When running a restaurant, you can have the best food, the lowest prices and the most courteous staff, and still not find people coming through your doors as often as you’d like.
That’s due to one final missing ingredient:
No matter how good a restaurant is, great food and great staff mean nothing if nobody realizes your restaurant truly is a great place to eat.
Taste, price and service can go a long way to building a strong reputation, but the puzzle doesn’t fully come together without a bit of marketing, advertising, or any of the related activities best described as branding.
“It’s important for a restaurant to understand what their brand is. It’s probably one of the most important things for them to do,” says Flanagan Foodservice Marketing Manager Jackie Oakes.
Think about any restaurant you know. What comes to mind? The fast-food chain that operates like clockwork and gets your food to you right away, at a good price? The local diner that pairs large portions with affordable prices and a family-friendly atmosphere? The Italian place that clearly makes every dish from scratch and wants you to enjoy every last bite?
None of those reputations were created by accident. Indeed, they’re all products of concerted efforts –combinations of decorating, menu design, advertising, marketing and other conscious efforts to define what sets those restaurants apart from dozens or hundreds of competitors.
What brings customers in and brings them back again and again is the first thing any restaurateur should consider in order to achieve success, Oakes says.
“What happens with a lot of restaurants is that they’re trying to focus on building a restaurant by looking at the cost of goods, as opposed to servicing the customer. If I’m going to build a brand of a restaurant, I’m absolutely going to be cost-controlling the product I’m buying, but I’m really going to focus on the image my restaurant is creating for the customers who dine at my facility,” she says.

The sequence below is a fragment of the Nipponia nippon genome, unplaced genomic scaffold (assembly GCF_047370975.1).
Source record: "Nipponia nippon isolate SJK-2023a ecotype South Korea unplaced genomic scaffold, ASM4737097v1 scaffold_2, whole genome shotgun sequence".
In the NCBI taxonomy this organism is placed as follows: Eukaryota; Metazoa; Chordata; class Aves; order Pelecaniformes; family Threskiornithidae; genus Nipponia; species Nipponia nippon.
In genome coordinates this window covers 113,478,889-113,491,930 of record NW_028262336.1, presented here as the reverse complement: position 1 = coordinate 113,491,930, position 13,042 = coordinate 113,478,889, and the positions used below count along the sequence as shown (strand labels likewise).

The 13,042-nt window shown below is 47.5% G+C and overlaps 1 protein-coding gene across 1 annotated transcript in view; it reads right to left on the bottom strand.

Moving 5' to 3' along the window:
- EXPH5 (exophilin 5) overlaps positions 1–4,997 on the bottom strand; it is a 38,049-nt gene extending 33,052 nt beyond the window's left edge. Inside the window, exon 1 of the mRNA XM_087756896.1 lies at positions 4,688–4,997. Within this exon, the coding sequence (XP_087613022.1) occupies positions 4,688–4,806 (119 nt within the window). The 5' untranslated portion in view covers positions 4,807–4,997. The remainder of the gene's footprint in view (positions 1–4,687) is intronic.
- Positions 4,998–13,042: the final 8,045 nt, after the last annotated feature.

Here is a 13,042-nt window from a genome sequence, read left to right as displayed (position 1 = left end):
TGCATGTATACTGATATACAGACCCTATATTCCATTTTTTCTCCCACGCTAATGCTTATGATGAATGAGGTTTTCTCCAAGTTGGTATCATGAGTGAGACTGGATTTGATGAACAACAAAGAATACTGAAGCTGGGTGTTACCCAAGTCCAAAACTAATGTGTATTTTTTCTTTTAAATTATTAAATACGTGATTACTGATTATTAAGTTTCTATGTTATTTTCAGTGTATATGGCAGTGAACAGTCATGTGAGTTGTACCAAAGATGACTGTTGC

“Why did they come to my restaurant? Did they enjoy their experience? Was the outcome of their experience good enough for them to come back?”
A branding exercise can be as simple as maintaining a brand for a long period of time or as complex as an integrated multimedia advertising campaign, and both methods can be effective. It all depends on the target market -- a local restaurant can’t afford the money or time to run a big advertising campaign, but it also doesn’t have to convince people across the country to give them a try the way a chain does.
Therefore, says Oakes, since independent restaurants only have to worry about building their brand within their community, they can do it by focusing on a few community initiatives, such as sponsoring a minor sports team or hosting a fundraiser for a local cause.
“One of the big things to help a restaurant build a brand is networking in the community,” she says.
“If you’re going to build a brand, you need to have great, friendly service and staff, and you need to work that into your local advertising so you build your brand whether it be sponsoring local soccer teams, doing things like billboard advertising, having good promotions, serving high-quality foods.”
On an even smaller scale, having an owner or manager stationed by the door to chat with customers on their way in and out of the restaurant can help build a brand, as it leaves the customers with a friendly feeling about the restaurant.
Social media helps too, and many restaurants have taken to Facebook, Instagram and Twitter to help build their brand -- but social media should be used in conjunction with other methods, as it is difficult to attract those who have yet to try your restaurant through these channels.
Customer comment cards, loyalty programs and e-mail marketing are other easy ways Oakes suggests to help build a brand.
“You need that feedback from your customers to understand that you’re building the proper image or brand for your restaurant,” she says.
“It’s really about customer follow-up and customer retention. In the restaurant business, the worst thing you can do is have a customer try a restaurant once and not come back – because that means you haven’t given them an experience with a reason to come back again.”